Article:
Jayne Charles

Astrological Dictionary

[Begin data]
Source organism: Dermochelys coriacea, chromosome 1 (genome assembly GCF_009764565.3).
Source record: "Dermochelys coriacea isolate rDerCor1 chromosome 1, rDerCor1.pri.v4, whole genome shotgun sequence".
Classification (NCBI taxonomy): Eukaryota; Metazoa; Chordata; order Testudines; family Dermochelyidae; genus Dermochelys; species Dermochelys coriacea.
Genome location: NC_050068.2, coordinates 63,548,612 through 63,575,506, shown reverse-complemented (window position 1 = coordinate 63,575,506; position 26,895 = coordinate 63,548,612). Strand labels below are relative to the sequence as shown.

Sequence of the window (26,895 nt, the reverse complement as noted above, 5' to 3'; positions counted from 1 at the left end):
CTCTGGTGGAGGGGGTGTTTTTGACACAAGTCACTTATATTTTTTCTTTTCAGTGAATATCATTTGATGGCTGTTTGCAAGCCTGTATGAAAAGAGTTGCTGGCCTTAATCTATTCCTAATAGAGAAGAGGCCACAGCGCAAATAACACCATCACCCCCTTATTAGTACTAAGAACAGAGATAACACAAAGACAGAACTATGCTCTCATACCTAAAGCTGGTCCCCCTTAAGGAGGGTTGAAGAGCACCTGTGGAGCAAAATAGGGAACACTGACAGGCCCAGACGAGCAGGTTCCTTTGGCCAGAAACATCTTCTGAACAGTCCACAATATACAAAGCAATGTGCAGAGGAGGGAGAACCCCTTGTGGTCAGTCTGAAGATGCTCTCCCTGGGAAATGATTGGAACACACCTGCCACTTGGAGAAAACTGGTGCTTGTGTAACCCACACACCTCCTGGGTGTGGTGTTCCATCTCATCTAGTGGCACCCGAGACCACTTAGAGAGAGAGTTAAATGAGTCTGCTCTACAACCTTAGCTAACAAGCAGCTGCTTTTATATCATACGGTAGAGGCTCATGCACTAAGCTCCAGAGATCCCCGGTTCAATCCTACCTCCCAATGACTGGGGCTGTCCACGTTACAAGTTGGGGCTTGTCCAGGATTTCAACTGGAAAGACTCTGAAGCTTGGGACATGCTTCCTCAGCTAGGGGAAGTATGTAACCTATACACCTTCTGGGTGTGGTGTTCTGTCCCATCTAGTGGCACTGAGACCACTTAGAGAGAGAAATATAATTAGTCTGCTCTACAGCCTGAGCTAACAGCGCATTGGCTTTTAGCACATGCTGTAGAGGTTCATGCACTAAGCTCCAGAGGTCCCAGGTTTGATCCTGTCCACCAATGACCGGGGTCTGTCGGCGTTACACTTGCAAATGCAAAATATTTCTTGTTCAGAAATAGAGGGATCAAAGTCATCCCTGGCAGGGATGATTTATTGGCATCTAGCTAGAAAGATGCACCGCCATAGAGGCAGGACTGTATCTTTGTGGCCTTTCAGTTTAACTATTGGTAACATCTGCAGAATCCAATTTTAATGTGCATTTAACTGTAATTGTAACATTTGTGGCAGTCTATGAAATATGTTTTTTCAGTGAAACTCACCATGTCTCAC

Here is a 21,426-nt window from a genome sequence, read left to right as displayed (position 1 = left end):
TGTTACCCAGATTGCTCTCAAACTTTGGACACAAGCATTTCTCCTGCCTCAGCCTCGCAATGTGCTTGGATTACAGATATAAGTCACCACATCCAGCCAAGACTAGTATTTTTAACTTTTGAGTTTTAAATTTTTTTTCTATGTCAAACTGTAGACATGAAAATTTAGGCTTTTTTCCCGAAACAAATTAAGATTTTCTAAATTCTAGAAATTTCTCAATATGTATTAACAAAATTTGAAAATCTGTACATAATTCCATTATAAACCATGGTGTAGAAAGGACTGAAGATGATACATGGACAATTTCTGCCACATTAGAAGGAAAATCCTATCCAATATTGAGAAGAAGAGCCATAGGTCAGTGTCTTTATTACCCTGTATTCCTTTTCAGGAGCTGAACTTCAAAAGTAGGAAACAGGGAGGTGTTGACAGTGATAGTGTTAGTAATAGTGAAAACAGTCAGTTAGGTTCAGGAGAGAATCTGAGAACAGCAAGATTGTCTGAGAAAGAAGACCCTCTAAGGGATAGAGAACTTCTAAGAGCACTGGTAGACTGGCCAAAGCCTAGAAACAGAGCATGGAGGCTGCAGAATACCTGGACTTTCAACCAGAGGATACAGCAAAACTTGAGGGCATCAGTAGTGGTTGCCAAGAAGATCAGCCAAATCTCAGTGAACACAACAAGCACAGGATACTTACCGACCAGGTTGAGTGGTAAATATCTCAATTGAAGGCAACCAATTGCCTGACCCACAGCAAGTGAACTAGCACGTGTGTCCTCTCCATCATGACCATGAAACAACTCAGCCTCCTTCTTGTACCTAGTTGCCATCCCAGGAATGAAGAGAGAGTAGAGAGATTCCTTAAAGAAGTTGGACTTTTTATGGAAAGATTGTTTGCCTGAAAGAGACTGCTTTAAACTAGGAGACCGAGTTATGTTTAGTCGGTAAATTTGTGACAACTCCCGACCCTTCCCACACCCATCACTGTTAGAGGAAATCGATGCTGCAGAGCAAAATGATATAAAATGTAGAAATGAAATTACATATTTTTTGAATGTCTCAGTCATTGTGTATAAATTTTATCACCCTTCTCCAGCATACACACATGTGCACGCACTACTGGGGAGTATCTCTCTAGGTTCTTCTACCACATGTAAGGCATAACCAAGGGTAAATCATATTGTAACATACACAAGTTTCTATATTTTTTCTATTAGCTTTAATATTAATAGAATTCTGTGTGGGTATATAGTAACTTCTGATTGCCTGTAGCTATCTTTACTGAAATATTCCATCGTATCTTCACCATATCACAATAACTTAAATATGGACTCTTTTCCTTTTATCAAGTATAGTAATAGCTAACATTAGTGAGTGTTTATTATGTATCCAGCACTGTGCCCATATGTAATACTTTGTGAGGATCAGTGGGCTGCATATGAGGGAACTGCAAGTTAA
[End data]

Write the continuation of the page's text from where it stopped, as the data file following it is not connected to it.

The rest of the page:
October 9, 1911, 10:39:30 PM rectified time (10:53 PM given) Jenkintown, Pennsylvania. (d. December 31, 1985, 8:32 PM, Goshen, New York). Jayne is the father of modern technical astrology, at least from the tropical standpoint. This is a matter of record, for it is impossible to examine the great many articles and books he wrote. He wrote his first technical article (on eclipses) in 1939. He worked on eclipses, sensitive points, cosmic structure, locatlity astrology, recitification, long- term cycles, and pre- and post-natal charts. Jayne was the model of what has become the standard among modern astrologers: the mixture of both astrological insight and technical proficiency. L. Edward Johndro, to whom Jayne was always quick to acknowledge his debt, was a forerunner in mixing intense concern for precise astrological techniques with spiritual insight. Jayne was particularly interested in the astronomical structure of astrology. Jeyne understood astronomy to be the physical signature of the spiritual and the intuitive. Astronomy fueled his theoretical leanings. He would remark, "The physical universe is but the shadow of God." At the same time, Jayne was no friend of mediocrity and fought it wherever it appeared. In particular, he couldn't bear astrologers arrogating themselves or making money based on what he considered faulty or erroneous astrological logic or concepts. Jayne has a continual vision of getting the best astrologers together with each other for a face-to-face exchange of ideas. He and Michael Erlewine formed ACT (Astrological Conference on Techniques). Jayne also created the Johndro award, given to astrologers who have made a major technical contribution to astrology and who exhibit generosity of spirit. Jayne participated in a wide variety of astrological groups and associations. He was vice-president of Nicholas de Vore's Astrologic Research Society. He also authored many articles in de Vore's Encyclopedia of Astrology (including a number that did not carry his name or initials; almost all of the sections on cosmic structure were his work). He founded his own Astrological Bureau in 1953 and the Astrological Research Associates in 1958, which published the first international astrological periodical, In Search. Jayne, along with Charles Emerson, Harry Darling and Dr. Edgar Wagner, founded NCGR. He was president of the Astrologers Guild of America from 1958 to 1960. In 1970, he created ARC, the Association for Research in Cosmecology. He and clinical psychologist David Goodman created the Astro-Psychological Consultation Center in New York City in 1973. Jayne formed a great many symposia in conjunction with major astrological associations. He served as chairman of the resolutions committee at the 1972 AFA convention. He also gave countless classes, seminars, and weekend workshops, on top of his counseling practice, which was constant. Jayne appeared in Life magazine and was on radio and TV a number of times, including appearances on the David Susskind show. For over nine years, he ans hiw wife Vivia (a first- rate astrologer in her own right) wrote what has been called the best daily newspaper astrology column ever, in the New York Daily News. Jayne studied philosophy at Princeton University, electrical engineering at Virginia Plytechnic Institute, and psychology at Columbia University. From 1961 to 1969 he was a technical analyst on Wall Street. He was also schooled in occult theory in general and Theosophy in particular. He held one of his teachers, Miss Eleanor Hesseltine, in particularly high esteem. Jayne is recognized for bringing order and conscience to an astrology suffocating from too much psychology and humanism. It is interesting to compare the careers of Jayne and Dane Rudhyar, who perhaps not coincidentally left this world around the same time; both were seed men and great astrologers; both assisted in developing an approach to astrology each of which now has an enormous following. This is not to say that Rudhyar did not value technique or that Jayne disdained psychology -- that would be the wrong reading. Rudhyar gave an entire generation a feeling for astrology, developing the psychological and humanistic side of the field. Jayne, almost his alter ego, did all he could to restrain and prune this outgrowth; he was an advocate of science and facts (though a science that fed on inspiration and inner direction rather than on itself).

 
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